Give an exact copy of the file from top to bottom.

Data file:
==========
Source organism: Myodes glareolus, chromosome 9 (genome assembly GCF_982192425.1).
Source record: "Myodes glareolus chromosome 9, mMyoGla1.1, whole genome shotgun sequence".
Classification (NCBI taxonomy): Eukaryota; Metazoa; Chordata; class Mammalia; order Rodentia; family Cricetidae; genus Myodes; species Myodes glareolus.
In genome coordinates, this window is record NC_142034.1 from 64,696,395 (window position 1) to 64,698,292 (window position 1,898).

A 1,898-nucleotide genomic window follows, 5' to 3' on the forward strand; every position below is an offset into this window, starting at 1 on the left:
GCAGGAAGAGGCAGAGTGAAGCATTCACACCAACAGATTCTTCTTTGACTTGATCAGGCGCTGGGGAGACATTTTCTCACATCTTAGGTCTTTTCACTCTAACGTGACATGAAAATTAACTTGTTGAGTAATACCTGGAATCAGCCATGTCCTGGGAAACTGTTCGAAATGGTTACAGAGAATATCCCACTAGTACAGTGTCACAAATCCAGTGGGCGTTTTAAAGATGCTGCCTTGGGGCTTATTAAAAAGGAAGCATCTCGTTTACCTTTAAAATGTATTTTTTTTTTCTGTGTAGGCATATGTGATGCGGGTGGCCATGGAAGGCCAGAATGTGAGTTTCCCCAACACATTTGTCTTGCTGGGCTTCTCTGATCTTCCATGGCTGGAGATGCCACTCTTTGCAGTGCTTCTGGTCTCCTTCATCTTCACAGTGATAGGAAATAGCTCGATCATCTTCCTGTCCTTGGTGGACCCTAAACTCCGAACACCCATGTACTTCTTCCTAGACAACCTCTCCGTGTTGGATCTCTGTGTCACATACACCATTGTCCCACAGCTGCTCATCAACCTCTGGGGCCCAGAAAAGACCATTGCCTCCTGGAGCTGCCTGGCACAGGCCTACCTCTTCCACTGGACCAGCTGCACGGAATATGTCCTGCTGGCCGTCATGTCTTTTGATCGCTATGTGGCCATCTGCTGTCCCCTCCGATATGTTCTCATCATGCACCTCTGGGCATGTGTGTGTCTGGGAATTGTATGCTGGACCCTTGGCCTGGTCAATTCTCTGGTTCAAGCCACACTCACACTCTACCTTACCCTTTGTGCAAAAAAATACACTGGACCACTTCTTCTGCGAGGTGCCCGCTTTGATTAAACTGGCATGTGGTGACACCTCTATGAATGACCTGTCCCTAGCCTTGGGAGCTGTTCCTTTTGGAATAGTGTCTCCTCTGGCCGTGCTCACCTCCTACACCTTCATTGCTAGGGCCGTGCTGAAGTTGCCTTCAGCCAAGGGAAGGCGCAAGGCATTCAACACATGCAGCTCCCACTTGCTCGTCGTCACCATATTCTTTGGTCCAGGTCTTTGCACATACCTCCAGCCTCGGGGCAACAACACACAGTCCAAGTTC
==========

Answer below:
Source organism: Myodes glareolus, chromosome 9 (genome assembly GCF_982192425.1).
Source record: "Myodes glareolus chromosome 9, mMyoGla1.1, whole genome shotgun sequence".
Classification (NCBI taxonomy): Eukaryota; Metazoa; Chordata; class Mammalia; order Rodentia; family Cricetidae; genus Myodes; species Myodes glareolus.
In genome coordinates, this window is record NC_142034.1 from 64,696,395 (window position 1) to 64,698,292 (window position 1,898).

A 1,898-nucleotide genomic window follows, 5' to 3' on the forward strand; every position below is an offset into this window, starting at 1 on the left:
GCAGGAAGAGGCAGAGTGAAGCATTCACACCAACAGATTCTTCTTTGACTTGATCAGGCGCTGGGGAGACATTTTCTCACATCTTAGGTCTTTTCACTCTAACGTGACATGAAAATTAACTTGTTGAGTAATACCTGGAATCAGCCATGTCCTGGGAAACTGTTCGAAATGGTTACAGAGAATATCCCACTAGTACAGTGTCACAAATCCAGTGGGCGTTTTAAAGATGCTGCCTTGGGGCTTATTAAAAAGGAAGCATCTCGTTTACCTTTAAAATGTATTTTTTTTTTCTGTGTAGGCATATGTGATGCGGGTGGCCATGGAAGGCCAGAATGTGAGTTTCCCCAACACATTTGTCTTGCTGGGCTTCTCTGATCTTCCATGGCTGGAGATGCCACTCTTTGCAGTGCTTCTGGTCTCCTTCATCTTCACAGTGATAGGAAATAGCTCGATCATCTTCCTGTCCTTGGTGGACCCTAAACTCCGAACACCCATGTACTTCTTCCTAGACAACCTCTCCGTGTTGGATCTCTGTGTCACATACACCATTGTCCCACAGCTGCTCATCAACCTCTGGGGCCCAGAAAAGACCATTGCCTCCTGGAGCTGCCTGGCACAGGCCTACCTCTTCCACTGGACCAGCTGCACGGAATATGTCCTGCTGGCCGTCATGTCTTTTGATCGCTATGTGGCCATCTGCTGTCCCCTCCGATATGTTCTCATCATGCACCTCTGGGCATGTGTGTGTCTGGGAATTGTATGCTGGACCCTTGGCCTGGTCAATTCTCTGGTTCAAGCCACACTCACACTCTACCTTACCCTTTGTGCAAAAAAATACACTGGACCACTTCTTCTGCGAGGTGCCCGCTTTGATTAAACTGGCATGTGGTGACACCTCTATGAATGACCTGTCCCTAGCCTTGGGAGCTGTTCCTTTTGGAATAGTGTCTCCTCTGGCCGTGCTCACCTCCTACACCTTCATTGCTAGGGCCGTGCTGAAGTTGCCTTCAGCCAAGGGAAGGCGCAAGGCATTCAACACATGCAGCTCCCACTTGCTCGTCGTCACCATATTCTTTGGTCCAGGTCTTTGCACATACCTCCAGCCTCGGGGCAACAACACACAGTCCAAGTTC